42 U.S.C. 6295(j)(3)(C) and 6295(k)(3)(C) requires that, not later than six months after the conclusion of a five-consecutive-year period during which the ASME/ANSI has not amended these faucet, showerhead, water closet or urinal standards in order to improve water efficiency, DOE must publish a final rule waiving preemption for Federal standards under 42 U.S.C. 6297(c) with respect to any State regulation concerning the water use or water efficiency of such type or class of showerhead, faucet, water closet or urinal if such State regulation meets the following two conditions. First, the State regulation concerning water use or water efficiency for a particular type or class of showerhead, faucet, water closet or urinal must be more stringent than the Federal regulation concerning water use or water efficiency for that same type or class of showerhead, faucet, water closet or urinal. 42 U.S.C. 6295(j)(3)(C)(i), 6295(k)(3)(C)(i). Second, the State regulation concerning the water use or water efficiency for a particular type or class of showerhead, faucet, water closet or urinal must be applicable to any sale or installation of all products in that particular type or class. 42 U.S.C. 6295(j)(3)(C)(ii), 6295(k)(3)(C)(ii).

The provisions in 42 U.S.C. 6295(j)(3)(C) and 6295(k)(3)(C) represent a choice by Congress to deviate from the general rule of Federal preemption, where the relevant industry consensus body has failed to act to improve water efficiency for a significant period of time. ASME/ANSI last made a substantive amendment to its standards regarding the water efficiency requirements for showerheads and faucets on May 29, 1996 (ASME/ANSI A112.18.1M-1996), and for water closets and urinals on April 19, 1996 (ASME/ANSI A112.19.6-1995). Both of these standards were incorporated by reference into the Code of Federal Regulations in a final rule issued by DOE on March 18, 1998. 63 FR 13308. Because more than five years have passed since ASME/ANSI last amended the water efficiency requirements in either of these standards, DOE must issue this final rule waiving the provisions of 42 U.S.C. 6297(c) with respect to any State regulation concerning the water use or water efficiency of a particular type or class of showerhead, faucet, water closet or urinal that is both more stringent than the relevant Federal regulation and is applicable to any sale or installation or all products in that particular type or class.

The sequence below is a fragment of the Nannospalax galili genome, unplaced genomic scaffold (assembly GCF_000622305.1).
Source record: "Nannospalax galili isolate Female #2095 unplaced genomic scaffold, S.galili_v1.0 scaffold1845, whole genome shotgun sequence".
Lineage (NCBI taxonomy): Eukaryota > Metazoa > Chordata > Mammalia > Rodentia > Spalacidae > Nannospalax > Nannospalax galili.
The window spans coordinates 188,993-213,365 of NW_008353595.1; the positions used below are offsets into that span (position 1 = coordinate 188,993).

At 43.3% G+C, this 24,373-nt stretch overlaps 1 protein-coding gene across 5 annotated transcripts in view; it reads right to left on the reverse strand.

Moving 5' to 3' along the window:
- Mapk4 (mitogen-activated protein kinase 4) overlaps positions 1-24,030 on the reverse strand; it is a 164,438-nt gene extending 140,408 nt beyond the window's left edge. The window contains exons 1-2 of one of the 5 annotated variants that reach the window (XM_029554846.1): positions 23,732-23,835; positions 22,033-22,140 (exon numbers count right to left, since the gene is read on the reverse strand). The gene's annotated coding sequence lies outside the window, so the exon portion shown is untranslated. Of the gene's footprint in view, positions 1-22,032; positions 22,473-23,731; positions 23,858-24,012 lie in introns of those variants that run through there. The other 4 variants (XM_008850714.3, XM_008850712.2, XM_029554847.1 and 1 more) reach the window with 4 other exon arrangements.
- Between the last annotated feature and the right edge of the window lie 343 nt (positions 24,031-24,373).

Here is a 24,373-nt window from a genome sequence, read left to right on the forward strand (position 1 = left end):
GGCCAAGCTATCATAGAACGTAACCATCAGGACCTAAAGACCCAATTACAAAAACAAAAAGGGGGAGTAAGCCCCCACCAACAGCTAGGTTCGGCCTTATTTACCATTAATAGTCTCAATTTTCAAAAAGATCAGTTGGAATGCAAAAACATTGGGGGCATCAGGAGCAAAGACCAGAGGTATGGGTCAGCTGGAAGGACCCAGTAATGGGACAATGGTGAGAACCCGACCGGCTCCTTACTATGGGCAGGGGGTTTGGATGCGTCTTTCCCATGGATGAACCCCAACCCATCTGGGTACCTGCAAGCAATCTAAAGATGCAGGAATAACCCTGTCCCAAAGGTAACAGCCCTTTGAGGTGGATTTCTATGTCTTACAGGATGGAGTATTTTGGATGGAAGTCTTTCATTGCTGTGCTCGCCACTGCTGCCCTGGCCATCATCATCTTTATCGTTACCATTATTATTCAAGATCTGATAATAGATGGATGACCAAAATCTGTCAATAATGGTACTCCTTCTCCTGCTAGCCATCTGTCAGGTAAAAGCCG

II. Procedural Requirements

A. Executive Order 12866

Today's regulatory action is not a “significant regulatory action” under section 3(f) of Executive Order 12866, “Regulatory Planning and Review,” 58 FR 51735 (October 4, 1993). Accordingly, this action was not subject to review under that Executive Order by the Office of Information and Regulatory Affairs (OIRA) of the Office of Management and Budget (OMB).

B. Administrative Procedure Act

The Department of Energy finds good cause to waive prior notice and an opportunity for public comment on these regulations pursuant to 5 U.S.C. 533(b)(B), because such procedures are unnecessary. EPCA imposes a non-discretionary duty on DOE to waive Federal preemption in a defined factual circumstance. That circumstance has occurred. Therefore, this rule is necessary for DOE to implement this statutorily-imposed obligation. Public comment on DOE's implementation of this legal mandate would serve no useful purpose. For the same reason, DOE finds good cause, pursuant to 5 U.S.C. 553(d)(3), to waive the 30-day delay in effective date for this rule. Therefore, these regulations are being published as final regulations and are effective December 22, 2010.